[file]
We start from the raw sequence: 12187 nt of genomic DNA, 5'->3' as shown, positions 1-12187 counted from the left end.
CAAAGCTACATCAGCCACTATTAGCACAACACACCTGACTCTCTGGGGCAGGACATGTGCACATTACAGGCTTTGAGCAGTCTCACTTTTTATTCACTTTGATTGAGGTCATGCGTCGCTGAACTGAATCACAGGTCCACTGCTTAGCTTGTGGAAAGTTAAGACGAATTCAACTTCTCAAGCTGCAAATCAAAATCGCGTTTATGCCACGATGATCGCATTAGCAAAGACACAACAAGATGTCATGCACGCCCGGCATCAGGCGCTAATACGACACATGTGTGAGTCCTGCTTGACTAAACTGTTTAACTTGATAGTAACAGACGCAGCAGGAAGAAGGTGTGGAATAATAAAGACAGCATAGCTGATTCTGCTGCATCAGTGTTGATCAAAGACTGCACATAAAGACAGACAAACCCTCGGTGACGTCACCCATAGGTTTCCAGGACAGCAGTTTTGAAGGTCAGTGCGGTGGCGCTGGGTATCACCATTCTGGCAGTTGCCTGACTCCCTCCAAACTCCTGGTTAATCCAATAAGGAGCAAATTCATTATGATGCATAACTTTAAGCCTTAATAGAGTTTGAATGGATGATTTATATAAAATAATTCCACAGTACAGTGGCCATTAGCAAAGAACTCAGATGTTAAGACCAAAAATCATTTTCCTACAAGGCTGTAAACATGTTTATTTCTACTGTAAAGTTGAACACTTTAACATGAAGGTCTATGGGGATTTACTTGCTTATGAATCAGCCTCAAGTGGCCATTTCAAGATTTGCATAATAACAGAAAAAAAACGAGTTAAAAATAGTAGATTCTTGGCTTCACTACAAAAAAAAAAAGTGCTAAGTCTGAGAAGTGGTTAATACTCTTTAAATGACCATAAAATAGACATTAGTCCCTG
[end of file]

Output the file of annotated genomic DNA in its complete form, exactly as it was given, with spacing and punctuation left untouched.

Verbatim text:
We start from the raw sequence: 12187 nt of genomic DNA, 5'->3' as shown, positions 1-12187 counted from the left end.
CAAAGCTACATCAGCCACTATTAGCACAACACACCTGACTCTCTGGGGCAGGACATGTGCACATTACAGGCTTTGAGCAGTCTCACTTTTTATTCACTTTGATTGAGGTCATGCGTCGCTGAACTGAATCACAGGTCCACTGCTTAGCTTGTGGAAAGTTAAGACGAATTCAACTTCTCAAGCTGCAAATCAAAATCGCGTTTATGCCACGATGATCGCATTAGCAAAGACACAACAAGATGTCATGCACGCCCGGCATCAGGCGCTAATACGACACATGTGTGAGTCCTGCTTGACTAAACTGTTTAACTTGATAGTAACAGACGCAGCAGGAAGAAGGTGTGGAATAATAAAGACAGCATAGCTGATTCTGCTGCATCAGTGTTGATCAAAGACTGCACATAAAGACAGACAAACCCTCGGTGACGTCACCCATAGGTTTCCAGGACAGCAGTTTTGAAGGTCAGTGCGGTGGCGCTGGGTATCACCATTCTGGCAGTTGCCTGACTCCCTCCAAACTCCTGGTTAATCCAATAAGGAGCAAATTCATTATGATGCATAACTTTAAGCCTTAATAGAGTTTGAATGGATGATTTATATAAAATAATTCCACAGTACAGTGGCCATTAGCAAAGAACTCAGATGTTAAGACCAAAAATCATTTTCCTACAAGGCTGTAAACATGTTTATTTCTACTGTAAAGTTGAACACTTTAACATGAAGGTCTATGGGGATTTACTTGCTTATGAATCAGCCTCAAGTGGCCATTTCAAGATTTGCATAATAACAGAAAAAAAACGAGTTAAAAATAGTAGATTCTTGGCTTCACTACAAAAAAAAAAAGTGCTAAGTCTGAGAAGTGGTTAATACTCTTTAAATGACCATAAAATAGACATTAGTCCCTG